Inventory prepared by Margaret Stobie
University of Manitoba Archives & Special Collections,
Finding aid encoded by Vladimira Zvonik (2005)
Finding aid written in English.
Table of Contents
Dr. Margaret (Peg) Roseborough was born in Vermillion, Alberta on February 26th, 1909. She received a B.A. from the University of Alberta in 1930. Margaret was awarded an IODE Overseas Fellowship and did an Honours Degree in English at King's College University of London in 1932. She returned to Canada completing an M.A. in 1934, and a Ph.D. in 1937, at the University of Toronto. The following year she published An Outline of Middle English Grammar with MacMillan's, and taught at Victoria College. In 1938, she married William Stobie. The couple moved to DePauw University in Indiana in 1938. From there, they moved to Missouri where Margaret returned to teaching at Christian College a Women's Institution. William and Margaret Stobie taught at Cornell University for two years from 1944-1946 before joining the English department at the University of Manitoba. Margaret was forced to retire from teaching with the inception of the nepotism law in 1950. She spent the next several years acting, producing and directing local theatre as well as working for the CBC in various dramatic roles and as a book reviewer on Critically Speaking. In 1958 she took an appointment at United College, but resigned in protest over the dismissal of Harry Crowe at the end of the year. In 1959 she was hired by St. John's College. From 1962-1965 she was on the executive of the College's Chapter of CAUT. In 1966 she attained the rank of full professor. Two years later she became a member of Senate and in 1971 she was appointed to the Research Grants Committee and Research Board. Margaret was the first women appointed to the academic panel of the Canada Council and was a board member of the Associations of Universities and Colleges of Canada. She wrote two more books, A Critical Study of Frederick Philip Grove Twayne Publisher (1973), and The Other Side of the Rebellion (1986) . She was appointed to Professor Emeritus in 1975. Margaret Stobie died July 15, 1990. The University of Manitoba holds a lecture in Dr. Stobie's memory.
The tape collection consists of a description of the original project for linguistic study of the Scotch-Cree dialect called Bungi ; transcriptions of all tapes as made by the Indian History Film Project, and the spectrograms and analysis of Margaret Stobie's dialectal study.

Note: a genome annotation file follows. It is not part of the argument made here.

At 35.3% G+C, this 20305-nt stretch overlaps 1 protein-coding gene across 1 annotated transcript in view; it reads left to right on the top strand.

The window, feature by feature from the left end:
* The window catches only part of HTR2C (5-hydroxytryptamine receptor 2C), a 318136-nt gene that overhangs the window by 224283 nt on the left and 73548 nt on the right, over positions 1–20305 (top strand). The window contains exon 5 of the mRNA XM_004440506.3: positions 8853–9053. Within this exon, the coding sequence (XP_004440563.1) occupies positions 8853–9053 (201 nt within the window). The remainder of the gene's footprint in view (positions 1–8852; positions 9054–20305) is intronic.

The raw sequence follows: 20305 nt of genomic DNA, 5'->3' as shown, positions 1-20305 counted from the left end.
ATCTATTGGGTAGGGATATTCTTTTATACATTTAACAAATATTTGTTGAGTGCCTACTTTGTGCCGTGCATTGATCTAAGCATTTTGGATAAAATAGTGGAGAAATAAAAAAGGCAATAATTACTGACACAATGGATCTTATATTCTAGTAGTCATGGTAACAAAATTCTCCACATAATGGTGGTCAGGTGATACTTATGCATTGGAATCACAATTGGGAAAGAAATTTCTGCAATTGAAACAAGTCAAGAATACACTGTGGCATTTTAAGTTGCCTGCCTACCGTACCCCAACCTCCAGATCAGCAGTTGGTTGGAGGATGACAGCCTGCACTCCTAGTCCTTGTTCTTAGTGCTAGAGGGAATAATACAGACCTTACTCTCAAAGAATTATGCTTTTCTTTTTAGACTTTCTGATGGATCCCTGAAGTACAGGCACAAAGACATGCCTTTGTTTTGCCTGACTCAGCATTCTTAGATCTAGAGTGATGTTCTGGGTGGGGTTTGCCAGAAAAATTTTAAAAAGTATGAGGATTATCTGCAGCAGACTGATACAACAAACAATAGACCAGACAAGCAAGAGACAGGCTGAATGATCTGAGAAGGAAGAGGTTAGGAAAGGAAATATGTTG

This collection is organized into two series
Without restriction by the Indian History Film project for research purposes in the development of a film series depicting the history of Canada from the Indian point of view. It may be used by the public and for research and educational purposes subject to the following restrictions:
1. Copyright remains with Prof. Stobie and/or the University of Manitoba.
2. No duplication of tapes without permission of Prof. Stobie and/or the University of Manitoba.
3. No publication without permission of Prof. Stobie and/or the University of Manitoba.
4. When quoting please credit the "Margaret Stobie Collection, Department of Archives and Special Collections, University of Manitoba".
5. Any and all royalty agreements to be negotiated with the University of Manitoba.
Other accruals include Margaret Stobie's interview tapes regarding Frederick Philip Grove Tc 2 (A.82-42) and Mss 13, Pc 109 - the textual records and photographs for Stobie's Grove research. Mss 159, the Stobie family fonds, (A.98-51) pertains to Margaret Stobie's research with the Bunji dialect (1965-1969), the North Studies Project (1965-1977), the creation of the Manitoba Theatre Centre (1950-1982), and William Stobie's involvement with the University of Manitoba's academic unions (1949-1976). Mss 159, Pc 177 (A.03-92, A.04-94) consists primarily of Margaret Stobie's research and publication drafts, publications, and early photographs of the Stobies. Mss 159, Pc 177, Tc (A08-20) consists primarily of William Stobie's academic writings, personal correspondence, and Margaret Stobie's research and drafts for her books.
The material was donated to the University of Manitoba Archives & Special Collections by Margaret Stobie in 1978.
Margaret Stobie fonds - Mss 13, Tc 2 (A.82-42), Pc 109
Stobie Family Fonds - Mss 159, Pc 177, Tc 136 (A.98-51, A.03-92, A.04-94, A.08-20)
|1||1||Background Material and Introductory|
|2||Spectographic Speech Patterns|
|3||Transcriptions - Series A (3B; 10A) - B (1A-8B)|
|4||Transcriptions - Series B (9A-16A), 2 unidentified|
|5||Transcriptions of all tapes as made by the Indian History Film Project|